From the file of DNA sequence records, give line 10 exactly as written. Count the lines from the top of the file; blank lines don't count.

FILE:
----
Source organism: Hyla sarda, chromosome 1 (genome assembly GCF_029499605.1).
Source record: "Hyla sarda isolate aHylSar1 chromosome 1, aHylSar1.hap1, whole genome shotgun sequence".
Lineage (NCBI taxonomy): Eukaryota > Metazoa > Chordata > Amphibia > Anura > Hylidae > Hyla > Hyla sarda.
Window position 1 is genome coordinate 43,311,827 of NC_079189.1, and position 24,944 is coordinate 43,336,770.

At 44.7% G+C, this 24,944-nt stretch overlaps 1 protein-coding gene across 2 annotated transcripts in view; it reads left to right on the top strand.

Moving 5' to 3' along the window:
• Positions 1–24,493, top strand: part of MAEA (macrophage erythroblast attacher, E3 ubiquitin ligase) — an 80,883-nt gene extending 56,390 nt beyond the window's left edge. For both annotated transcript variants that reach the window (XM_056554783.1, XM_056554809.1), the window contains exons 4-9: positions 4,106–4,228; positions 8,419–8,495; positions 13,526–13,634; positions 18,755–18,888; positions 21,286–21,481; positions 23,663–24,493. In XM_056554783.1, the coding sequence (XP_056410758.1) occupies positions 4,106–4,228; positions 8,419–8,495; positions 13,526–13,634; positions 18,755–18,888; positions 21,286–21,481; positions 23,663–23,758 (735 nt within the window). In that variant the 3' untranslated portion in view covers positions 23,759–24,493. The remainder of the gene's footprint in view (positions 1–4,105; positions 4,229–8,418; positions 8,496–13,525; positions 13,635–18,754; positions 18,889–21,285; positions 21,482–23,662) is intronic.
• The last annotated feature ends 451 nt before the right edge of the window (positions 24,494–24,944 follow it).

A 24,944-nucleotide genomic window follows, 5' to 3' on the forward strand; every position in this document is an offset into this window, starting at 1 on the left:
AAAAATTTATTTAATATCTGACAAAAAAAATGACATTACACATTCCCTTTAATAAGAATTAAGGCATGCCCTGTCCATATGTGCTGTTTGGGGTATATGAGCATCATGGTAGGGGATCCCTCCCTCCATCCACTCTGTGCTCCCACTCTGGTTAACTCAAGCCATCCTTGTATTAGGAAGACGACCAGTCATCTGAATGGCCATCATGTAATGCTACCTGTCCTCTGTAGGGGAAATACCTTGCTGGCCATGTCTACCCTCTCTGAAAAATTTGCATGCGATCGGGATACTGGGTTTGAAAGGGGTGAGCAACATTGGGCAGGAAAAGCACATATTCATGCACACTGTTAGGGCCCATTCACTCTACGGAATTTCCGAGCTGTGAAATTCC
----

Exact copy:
AAAAATTTATTTAATATCTGACAAAAAAAATGACATTACACATTCCCTTTAATAAGAATTAAGGCATGCCCTGTCCATATGTGCTGTTTGGGGTATATGAGCATCATGGTAGGGGATCCCTCCCTCCATCCACTCTGTGCTCCCACTCTGGTTAACTCAAGCCATCCTTGTATTAGGAAGACGACCAGTCATCTGAATGGCCATCATGTAATGCTACCTGTCCTCTGTAGGGGAAATACCTTGCTGGCCATGTCTACCCTCTCTGAAAAATTTGCATGCGATCGGGATACTGGGTTTGAAAGGGGTGAGCAACATTGGGCAGGAAAAGCACATATTCATGCACACTGTTAGGGCCCATTCACTCTACGGAATTTCCGAGCTGTGAAATTCC